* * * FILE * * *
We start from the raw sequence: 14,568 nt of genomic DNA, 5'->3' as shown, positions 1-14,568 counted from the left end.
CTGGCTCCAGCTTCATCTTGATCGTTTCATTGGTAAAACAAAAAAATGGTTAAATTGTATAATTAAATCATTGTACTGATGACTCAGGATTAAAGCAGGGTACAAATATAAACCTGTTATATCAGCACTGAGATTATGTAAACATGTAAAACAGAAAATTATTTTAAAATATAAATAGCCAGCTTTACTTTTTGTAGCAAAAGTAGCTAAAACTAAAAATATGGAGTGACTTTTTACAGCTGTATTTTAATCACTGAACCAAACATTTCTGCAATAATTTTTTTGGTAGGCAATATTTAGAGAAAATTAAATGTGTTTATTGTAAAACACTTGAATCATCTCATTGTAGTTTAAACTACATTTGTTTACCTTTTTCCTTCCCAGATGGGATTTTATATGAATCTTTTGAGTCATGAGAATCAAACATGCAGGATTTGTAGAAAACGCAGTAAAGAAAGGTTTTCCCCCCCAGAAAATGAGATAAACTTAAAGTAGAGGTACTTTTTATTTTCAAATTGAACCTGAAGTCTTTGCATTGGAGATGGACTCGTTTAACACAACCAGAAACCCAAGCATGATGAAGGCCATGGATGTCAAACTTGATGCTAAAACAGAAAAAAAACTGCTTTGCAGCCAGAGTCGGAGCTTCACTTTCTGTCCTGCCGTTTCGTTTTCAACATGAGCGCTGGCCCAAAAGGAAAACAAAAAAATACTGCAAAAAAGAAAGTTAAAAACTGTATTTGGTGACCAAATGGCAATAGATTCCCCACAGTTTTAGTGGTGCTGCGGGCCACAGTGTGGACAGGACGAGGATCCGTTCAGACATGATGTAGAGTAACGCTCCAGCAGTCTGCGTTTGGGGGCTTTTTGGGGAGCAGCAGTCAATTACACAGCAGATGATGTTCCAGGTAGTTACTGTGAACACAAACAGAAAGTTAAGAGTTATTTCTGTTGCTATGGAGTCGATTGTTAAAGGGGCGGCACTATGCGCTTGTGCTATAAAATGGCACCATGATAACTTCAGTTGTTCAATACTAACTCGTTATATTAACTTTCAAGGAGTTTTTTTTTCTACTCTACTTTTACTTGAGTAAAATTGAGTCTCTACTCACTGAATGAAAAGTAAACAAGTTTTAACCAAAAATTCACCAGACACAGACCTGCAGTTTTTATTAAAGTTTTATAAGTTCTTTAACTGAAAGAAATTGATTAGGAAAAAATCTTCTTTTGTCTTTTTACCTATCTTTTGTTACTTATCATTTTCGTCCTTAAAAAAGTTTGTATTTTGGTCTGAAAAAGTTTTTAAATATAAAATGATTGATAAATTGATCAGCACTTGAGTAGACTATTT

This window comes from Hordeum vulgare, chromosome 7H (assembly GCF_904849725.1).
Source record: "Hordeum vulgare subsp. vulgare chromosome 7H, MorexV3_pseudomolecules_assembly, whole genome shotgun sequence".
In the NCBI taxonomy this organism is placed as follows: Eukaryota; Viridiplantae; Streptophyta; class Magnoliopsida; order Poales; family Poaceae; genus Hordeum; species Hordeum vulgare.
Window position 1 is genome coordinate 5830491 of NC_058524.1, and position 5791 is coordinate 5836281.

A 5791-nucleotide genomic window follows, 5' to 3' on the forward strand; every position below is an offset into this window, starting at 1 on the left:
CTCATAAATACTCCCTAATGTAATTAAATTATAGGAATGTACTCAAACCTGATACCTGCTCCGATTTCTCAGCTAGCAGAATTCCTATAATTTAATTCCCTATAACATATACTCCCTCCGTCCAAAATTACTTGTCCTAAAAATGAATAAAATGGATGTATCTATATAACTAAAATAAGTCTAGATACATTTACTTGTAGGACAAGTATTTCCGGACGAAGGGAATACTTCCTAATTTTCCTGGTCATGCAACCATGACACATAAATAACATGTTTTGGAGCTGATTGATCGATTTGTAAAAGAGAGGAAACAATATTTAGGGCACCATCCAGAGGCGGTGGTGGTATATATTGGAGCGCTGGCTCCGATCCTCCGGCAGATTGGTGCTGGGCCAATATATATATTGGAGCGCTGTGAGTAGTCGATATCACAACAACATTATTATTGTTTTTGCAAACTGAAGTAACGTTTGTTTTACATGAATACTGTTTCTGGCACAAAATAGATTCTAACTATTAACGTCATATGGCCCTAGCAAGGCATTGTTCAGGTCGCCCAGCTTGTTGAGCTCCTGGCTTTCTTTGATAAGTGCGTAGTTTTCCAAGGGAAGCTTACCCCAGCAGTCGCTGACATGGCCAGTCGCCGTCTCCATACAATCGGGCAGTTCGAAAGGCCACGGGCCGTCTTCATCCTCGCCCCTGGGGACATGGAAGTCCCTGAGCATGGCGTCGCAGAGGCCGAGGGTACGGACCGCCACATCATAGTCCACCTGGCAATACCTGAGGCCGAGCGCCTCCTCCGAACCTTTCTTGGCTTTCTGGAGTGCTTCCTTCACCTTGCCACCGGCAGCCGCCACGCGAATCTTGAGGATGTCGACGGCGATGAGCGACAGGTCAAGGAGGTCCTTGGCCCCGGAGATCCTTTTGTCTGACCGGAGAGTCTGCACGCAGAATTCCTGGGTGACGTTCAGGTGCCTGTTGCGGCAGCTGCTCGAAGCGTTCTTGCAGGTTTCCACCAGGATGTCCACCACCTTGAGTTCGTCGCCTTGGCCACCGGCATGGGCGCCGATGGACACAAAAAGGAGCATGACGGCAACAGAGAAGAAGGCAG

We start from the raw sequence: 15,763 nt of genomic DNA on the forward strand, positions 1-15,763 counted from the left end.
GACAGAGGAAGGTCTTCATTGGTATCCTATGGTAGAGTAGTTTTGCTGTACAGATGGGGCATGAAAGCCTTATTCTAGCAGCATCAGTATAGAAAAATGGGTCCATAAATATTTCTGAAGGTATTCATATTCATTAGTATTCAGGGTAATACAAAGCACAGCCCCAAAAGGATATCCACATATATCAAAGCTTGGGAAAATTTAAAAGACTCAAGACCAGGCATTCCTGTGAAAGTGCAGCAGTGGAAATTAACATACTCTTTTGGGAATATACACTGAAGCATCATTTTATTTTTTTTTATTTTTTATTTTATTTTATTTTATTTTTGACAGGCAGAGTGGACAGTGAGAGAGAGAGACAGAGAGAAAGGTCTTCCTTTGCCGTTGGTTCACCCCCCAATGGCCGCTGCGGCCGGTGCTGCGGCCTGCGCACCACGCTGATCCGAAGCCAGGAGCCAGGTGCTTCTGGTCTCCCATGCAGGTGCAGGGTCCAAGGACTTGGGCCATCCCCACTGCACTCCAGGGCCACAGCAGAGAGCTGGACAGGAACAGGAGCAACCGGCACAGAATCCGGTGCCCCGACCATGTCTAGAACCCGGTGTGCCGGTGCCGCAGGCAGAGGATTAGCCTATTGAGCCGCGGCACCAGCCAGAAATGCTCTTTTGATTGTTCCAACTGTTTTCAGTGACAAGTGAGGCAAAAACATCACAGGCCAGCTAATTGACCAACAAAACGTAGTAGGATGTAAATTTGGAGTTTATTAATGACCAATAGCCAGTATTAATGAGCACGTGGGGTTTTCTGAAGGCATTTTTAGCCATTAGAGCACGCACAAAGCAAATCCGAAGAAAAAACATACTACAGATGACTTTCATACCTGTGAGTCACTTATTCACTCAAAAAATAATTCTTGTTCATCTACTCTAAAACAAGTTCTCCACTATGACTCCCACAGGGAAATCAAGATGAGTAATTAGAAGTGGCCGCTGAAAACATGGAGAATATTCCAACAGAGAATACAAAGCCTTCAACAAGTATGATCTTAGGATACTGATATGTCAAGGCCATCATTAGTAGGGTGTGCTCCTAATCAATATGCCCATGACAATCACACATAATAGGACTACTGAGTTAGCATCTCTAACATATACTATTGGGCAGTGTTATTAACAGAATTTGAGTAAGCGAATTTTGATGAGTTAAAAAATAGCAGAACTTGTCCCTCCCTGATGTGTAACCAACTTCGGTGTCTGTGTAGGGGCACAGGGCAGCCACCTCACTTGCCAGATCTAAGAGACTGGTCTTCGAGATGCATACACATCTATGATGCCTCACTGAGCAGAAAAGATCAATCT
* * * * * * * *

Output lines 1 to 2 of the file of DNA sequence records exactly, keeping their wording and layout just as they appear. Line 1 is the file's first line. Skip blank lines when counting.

We start from the raw sequence: 14,568 nt of genomic DNA, 5'->3' as shown, positions 1-14,568 counted from the left end.
CTGGCTCCAGCTTCATCTTGATCGTTTCATTGGTAAAACAAAAAAATGGTTAAATTGTATAATTAAATCATTGTACTGATGACTCAGGATTAAAGCAGGGTACAAATATAAACCTGTTATATCAGCACTGAGATTATGTAAACATGTAAAACAGAAAATTATTTTAAAATATAAATAGCCAGCTTTACTTTTTGTAGCAAAAGTAGCTAAAACTAAAAATATGGAGTGACTTTTTACAGCTGTATTTTAATCACTGAACCAAACATTTCTGCAATAATTTTTTTGGTAGGCAATATTTAGAGAAAATTAAATGTGTTTATTGTAAAACACTTGAATCATCTCATTGTAGTTTAAACTACATTTGTTTACCTTTTTCCTTCCCAGATGGGATTTTATATGAATCTTTTGAGTCATGAGAATCAAACATGCAGGATTTGTAGAAAACGCAGTAAAGAAAGGTTTTCCCCCCCAGAAAATGAGATAAACTTAAAGTAGAGGTACTTTTTATTTTCAAATTGAACCTGAAGTCTTTGCATTGGAGATGGACTCGTTTAACACAACCAGAAACCCAAGCATGATGAAGGCCATGGATGTCAAACTTGATGCTAAAACAGAAAAAAAACTGCTTTGCAGCCAGAGTCGGAGCTTCACTTTCTGTCCTGCCGTTTCGTTTTCAACATGAGCGCTGGCCCAAAAGGAAAACAAAAAAATACTGCAAAAAAGAAAGTTAAAAACTGTATTTGGTGACCAAATGGCAATAGATTCCCCACAGTTTTAGTGGTGCTGCGGGCCACAGTGTGGACAGGACGAGGATCCGTTCAGACATGATGTAGAGTAACGCTCCAGCAGTCTGCGTTTGGGGGCTTTTTGGGGAGCAGCAGTCAATTACACAGCAGATGATGTTCCAGGTAGTTACTGTGAACACAAACAGAAAGTTAAGAGTTATTTCTGTTGCTATGGAGTCGATTGTTAAAGGGGCGGCACTATGCGCTTGTGCTATAAAATGGCACCATGATAACTTCAGTTGTTCAATACTAACTCGTTATATTAACTTTCAAGGAGTTTTTTTTTCTACTCTACTTTTACTTGAGTAAAATTGAGTCTCTACTCACTGAATGAAAAGTAAACAAGTTTTAACCAAAAATTCACCAGACACAGACCTGCAGTTTTTATTAAAGTTTTATAAGTTCTTTAACTGAAAGAAATTGATTAGGAAAAAATCTTCTTTTGTCTTTTTACCTATCTTTTGTTACTTATCATTTTCGTCCTTAAAAAAGTTTGTATTTTGGTCTGAAAAAGTTTTTAAATATAAAATGATTGATAAATTGATCAGCACTTGAGTAGACTATTT